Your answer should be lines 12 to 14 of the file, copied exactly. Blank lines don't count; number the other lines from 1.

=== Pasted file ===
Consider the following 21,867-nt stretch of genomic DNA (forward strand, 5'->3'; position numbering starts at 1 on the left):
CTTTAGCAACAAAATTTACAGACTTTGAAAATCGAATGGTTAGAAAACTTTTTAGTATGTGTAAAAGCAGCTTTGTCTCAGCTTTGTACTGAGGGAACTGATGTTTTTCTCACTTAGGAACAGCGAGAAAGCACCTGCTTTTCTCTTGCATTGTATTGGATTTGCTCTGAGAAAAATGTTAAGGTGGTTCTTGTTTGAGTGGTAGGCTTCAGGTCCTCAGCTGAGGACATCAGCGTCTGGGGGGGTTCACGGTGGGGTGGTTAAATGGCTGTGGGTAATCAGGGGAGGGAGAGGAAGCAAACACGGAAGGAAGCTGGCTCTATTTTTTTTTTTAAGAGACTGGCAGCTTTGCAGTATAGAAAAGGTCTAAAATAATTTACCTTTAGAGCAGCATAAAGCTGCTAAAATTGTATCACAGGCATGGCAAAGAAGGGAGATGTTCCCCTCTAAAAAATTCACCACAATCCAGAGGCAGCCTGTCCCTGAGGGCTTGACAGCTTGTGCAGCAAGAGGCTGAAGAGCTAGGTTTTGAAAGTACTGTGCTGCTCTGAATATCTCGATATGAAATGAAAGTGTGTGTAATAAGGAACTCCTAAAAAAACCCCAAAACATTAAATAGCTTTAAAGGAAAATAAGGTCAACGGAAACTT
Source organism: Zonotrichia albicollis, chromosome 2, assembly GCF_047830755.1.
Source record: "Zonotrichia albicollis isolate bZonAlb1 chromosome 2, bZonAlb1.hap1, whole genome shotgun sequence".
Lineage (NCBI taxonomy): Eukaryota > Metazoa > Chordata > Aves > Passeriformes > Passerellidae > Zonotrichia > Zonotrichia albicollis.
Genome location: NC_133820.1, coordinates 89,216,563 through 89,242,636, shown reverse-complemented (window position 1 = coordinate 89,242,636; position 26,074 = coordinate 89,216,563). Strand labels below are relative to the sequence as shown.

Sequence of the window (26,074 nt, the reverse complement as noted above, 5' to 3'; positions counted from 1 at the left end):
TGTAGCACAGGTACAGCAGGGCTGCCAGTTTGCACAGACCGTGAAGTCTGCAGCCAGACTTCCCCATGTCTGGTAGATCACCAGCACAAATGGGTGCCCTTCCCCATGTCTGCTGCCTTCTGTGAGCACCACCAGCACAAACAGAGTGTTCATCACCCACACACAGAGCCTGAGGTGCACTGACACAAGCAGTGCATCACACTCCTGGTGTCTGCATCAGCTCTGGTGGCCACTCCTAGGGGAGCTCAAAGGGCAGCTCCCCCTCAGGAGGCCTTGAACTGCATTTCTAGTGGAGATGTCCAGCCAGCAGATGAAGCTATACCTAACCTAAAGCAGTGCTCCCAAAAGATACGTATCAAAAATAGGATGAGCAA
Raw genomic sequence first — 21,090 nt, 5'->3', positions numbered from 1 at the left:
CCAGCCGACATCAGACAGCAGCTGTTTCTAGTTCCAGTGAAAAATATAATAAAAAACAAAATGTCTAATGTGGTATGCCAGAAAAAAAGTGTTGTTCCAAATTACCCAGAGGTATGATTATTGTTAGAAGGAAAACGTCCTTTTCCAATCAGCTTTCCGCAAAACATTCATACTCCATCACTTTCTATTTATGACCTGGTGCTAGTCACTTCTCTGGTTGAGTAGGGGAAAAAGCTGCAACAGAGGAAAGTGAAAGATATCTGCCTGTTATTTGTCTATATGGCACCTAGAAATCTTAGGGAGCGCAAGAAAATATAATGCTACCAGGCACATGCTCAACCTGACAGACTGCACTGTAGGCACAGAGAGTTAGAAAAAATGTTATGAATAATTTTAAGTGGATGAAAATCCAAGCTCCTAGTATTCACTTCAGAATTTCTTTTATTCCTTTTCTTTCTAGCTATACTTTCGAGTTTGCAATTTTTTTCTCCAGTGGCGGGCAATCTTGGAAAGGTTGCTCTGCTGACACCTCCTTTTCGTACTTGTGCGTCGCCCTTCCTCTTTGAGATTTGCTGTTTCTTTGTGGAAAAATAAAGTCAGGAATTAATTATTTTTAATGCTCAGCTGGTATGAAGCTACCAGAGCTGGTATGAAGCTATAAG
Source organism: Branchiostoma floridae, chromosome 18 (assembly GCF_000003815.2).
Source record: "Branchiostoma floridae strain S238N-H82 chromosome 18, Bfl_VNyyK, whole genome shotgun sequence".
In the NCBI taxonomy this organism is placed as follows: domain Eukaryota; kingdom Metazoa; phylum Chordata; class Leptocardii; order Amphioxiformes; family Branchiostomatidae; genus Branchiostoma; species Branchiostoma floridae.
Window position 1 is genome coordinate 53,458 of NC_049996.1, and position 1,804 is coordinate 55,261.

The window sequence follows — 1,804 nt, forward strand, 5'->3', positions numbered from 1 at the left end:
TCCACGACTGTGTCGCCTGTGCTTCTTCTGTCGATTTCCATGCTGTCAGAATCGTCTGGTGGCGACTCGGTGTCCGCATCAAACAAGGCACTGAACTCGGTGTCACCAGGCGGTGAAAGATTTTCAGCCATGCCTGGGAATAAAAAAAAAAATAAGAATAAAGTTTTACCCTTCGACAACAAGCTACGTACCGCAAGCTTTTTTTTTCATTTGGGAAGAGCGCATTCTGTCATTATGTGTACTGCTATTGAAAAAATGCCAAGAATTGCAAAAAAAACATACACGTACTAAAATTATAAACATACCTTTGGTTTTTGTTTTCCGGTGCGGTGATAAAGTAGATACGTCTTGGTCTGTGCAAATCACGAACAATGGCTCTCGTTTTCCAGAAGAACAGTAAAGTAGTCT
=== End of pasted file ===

Source record: "Branchiostoma floridae strain S238N-H82 chromosome 18, Bfl_VNyyK, whole genome shotgun sequence".
In the NCBI taxonomy this organism is placed as follows: domain Eukaryota; kingdom Metazoa; phylum Chordata; class Leptocardii; order Amphioxiformes; family Branchiostomatidae; genus Branchiostoma; species Branchiostoma floridae.
Window position 1 is genome coordinate 53,458 of NC_049996.1, and position 1,804 is coordinate 55,261.